Mortgage Crisis a Boon for Community Banks
The door has been kicked wide open for community banks to gain a foothold in mortgage lending, as national financial institutions work to recover from rising mortgage loan losses.
A power shift is in the works in the banking industry-and it's on the magnitude of Barack Obama winning the traditionally Republican state of Indiana. Smaller community banks are attracting new customers with broader service offerings, while the behemoth financial institutions are being forced to downsize.
Community banks have always beat out their larger competitors in terms of personal service, but they haven't always been able to compete on price. Those tables may be turning, however. Now that the big banks are struggling to absorb rising default costs, the community banks are moving into the mortgage space and offering their customers very attractive rates.
Volume lending gone sour
The mortgage boom that peaked in 2006 was fueled, in part, by strong secondary market demand for mortgage-backed securities. To fill that demand, big banks and mortgage lenders would make loans and sell them off for securitization. The money recouped through the loan sales would replenish the coffers, so that more loans could be made. Over time, loan volume took priority over loan quality, and underwriting standards began to loosen.
Many community banks chose not to participate in that frenetic loan-making activity. Instead, they stuck with the loans they could fund with their own deposits, and held true to their traditional underwriting standards. In hindsight, that turned out to be a smart strategy: those banks now enjoy a financial advantage, because they aren't weighed down by a mountain of bad loans on the books.
Pricing suffers, bank branches to close
In contrast, the situation at Wells Fargo, Bank of America, and their other large counterparts isn't so rosy. These giant financial institutions are grappling with higher-than-expected default costs and uncertain economic futures. As a result, they're more willing to charge higher prices, and they're not as eager to take on every mortgage applicant who comes their way. Indeed, some mortgage applicants have reported large pricing discrepancies between local mortgages and big-name mortgages; these discrepancies are showing up in both the mortgage interest rate and in the upfront mortgage fees.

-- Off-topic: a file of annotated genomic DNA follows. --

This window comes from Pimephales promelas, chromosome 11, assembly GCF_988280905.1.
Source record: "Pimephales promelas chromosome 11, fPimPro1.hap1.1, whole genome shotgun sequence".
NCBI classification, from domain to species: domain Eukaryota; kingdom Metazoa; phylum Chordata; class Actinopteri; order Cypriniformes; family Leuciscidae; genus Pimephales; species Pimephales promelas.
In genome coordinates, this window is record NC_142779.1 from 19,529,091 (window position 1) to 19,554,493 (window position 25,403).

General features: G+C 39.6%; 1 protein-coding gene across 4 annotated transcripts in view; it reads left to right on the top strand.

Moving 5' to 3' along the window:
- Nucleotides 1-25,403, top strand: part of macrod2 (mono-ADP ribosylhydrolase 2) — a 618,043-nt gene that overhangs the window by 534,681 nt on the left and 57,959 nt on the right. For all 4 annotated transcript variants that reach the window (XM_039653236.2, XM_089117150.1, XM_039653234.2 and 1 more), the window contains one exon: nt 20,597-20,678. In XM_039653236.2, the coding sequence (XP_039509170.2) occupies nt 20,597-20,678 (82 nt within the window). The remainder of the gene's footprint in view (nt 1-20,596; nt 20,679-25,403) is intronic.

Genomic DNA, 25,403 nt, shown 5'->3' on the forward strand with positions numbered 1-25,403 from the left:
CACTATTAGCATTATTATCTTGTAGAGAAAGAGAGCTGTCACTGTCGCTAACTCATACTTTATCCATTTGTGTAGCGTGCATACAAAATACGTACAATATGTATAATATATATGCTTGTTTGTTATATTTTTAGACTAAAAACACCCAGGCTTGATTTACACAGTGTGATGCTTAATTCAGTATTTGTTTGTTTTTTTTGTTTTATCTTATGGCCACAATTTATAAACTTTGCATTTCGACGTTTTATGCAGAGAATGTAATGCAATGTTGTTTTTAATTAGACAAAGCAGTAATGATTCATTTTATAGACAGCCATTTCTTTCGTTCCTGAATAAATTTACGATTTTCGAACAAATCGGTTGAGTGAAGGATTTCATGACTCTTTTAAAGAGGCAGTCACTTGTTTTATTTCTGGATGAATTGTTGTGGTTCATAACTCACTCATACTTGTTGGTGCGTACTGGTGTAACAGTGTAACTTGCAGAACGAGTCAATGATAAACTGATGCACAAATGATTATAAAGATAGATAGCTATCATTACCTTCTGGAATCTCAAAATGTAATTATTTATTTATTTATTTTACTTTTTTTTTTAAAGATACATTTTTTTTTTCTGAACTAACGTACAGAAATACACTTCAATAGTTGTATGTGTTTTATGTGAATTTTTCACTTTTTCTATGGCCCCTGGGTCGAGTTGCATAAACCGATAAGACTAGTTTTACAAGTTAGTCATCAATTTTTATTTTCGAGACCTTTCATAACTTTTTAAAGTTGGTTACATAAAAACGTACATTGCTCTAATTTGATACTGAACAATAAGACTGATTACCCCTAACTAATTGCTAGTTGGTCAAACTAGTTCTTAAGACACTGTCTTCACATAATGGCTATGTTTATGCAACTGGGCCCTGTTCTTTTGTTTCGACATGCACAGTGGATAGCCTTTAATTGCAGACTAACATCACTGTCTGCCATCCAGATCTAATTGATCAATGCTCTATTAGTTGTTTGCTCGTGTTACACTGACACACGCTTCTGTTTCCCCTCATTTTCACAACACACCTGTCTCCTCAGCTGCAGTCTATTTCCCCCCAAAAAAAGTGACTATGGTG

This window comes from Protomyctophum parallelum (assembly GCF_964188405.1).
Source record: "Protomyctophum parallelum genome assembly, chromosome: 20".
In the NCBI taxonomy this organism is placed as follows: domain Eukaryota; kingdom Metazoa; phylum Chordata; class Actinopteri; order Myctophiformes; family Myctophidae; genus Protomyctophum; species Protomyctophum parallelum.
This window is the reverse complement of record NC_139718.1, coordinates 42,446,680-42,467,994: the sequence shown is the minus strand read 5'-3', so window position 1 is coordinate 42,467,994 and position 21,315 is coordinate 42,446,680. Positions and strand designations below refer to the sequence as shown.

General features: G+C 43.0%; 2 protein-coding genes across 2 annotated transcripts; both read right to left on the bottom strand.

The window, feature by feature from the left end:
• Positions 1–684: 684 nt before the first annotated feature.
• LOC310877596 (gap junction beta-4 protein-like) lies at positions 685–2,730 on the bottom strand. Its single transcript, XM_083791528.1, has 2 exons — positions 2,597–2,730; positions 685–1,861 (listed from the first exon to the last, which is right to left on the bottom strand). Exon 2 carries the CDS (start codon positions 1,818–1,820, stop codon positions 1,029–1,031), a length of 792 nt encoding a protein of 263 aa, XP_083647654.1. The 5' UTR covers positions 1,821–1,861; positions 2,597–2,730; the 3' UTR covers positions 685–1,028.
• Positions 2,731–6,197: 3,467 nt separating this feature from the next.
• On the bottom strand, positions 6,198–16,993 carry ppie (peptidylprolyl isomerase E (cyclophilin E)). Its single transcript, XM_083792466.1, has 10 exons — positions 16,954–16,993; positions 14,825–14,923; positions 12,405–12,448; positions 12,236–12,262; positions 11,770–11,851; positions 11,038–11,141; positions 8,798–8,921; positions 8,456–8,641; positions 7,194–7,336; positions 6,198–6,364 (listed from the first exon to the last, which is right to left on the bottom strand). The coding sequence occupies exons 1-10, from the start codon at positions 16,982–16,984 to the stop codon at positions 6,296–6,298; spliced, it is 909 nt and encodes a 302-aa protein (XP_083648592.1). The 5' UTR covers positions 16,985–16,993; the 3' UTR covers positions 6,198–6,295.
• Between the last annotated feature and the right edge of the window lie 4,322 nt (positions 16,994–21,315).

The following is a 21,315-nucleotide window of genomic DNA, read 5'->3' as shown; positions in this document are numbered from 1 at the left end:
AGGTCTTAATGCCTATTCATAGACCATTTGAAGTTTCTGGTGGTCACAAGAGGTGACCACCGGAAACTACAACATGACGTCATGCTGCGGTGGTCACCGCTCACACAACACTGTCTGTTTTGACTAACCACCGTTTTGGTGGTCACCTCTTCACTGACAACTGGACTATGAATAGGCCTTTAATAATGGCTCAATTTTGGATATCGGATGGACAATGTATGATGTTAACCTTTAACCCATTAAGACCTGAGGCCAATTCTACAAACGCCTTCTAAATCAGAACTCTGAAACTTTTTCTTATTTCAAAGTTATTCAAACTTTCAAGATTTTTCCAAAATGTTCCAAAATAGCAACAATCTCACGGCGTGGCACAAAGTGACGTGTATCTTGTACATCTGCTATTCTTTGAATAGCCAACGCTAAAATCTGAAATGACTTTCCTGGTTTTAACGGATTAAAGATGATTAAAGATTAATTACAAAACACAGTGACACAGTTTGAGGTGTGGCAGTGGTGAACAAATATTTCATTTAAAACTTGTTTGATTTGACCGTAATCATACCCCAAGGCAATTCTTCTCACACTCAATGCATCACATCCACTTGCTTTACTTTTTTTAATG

Service at the big banks may suffer, as well. Closed branches and customer service staff reductions are on the horizon, and those actions are likely to alienate their banking customers.
Many community banks are now better equipped to offer mortgage applicants the complete package: personalized customer service and competitively-priced local loans, to boot. This presents a window of opportunity that some of these lenders won't pass up. Expect community banks to reach out more definitively to their existing depositors as they actively grow their mortgage lending prowess.
Meanwhile, the big banks will be using their energies to retrench and rebuild-just as the Republican Party has to do if it wants to win back Indiana.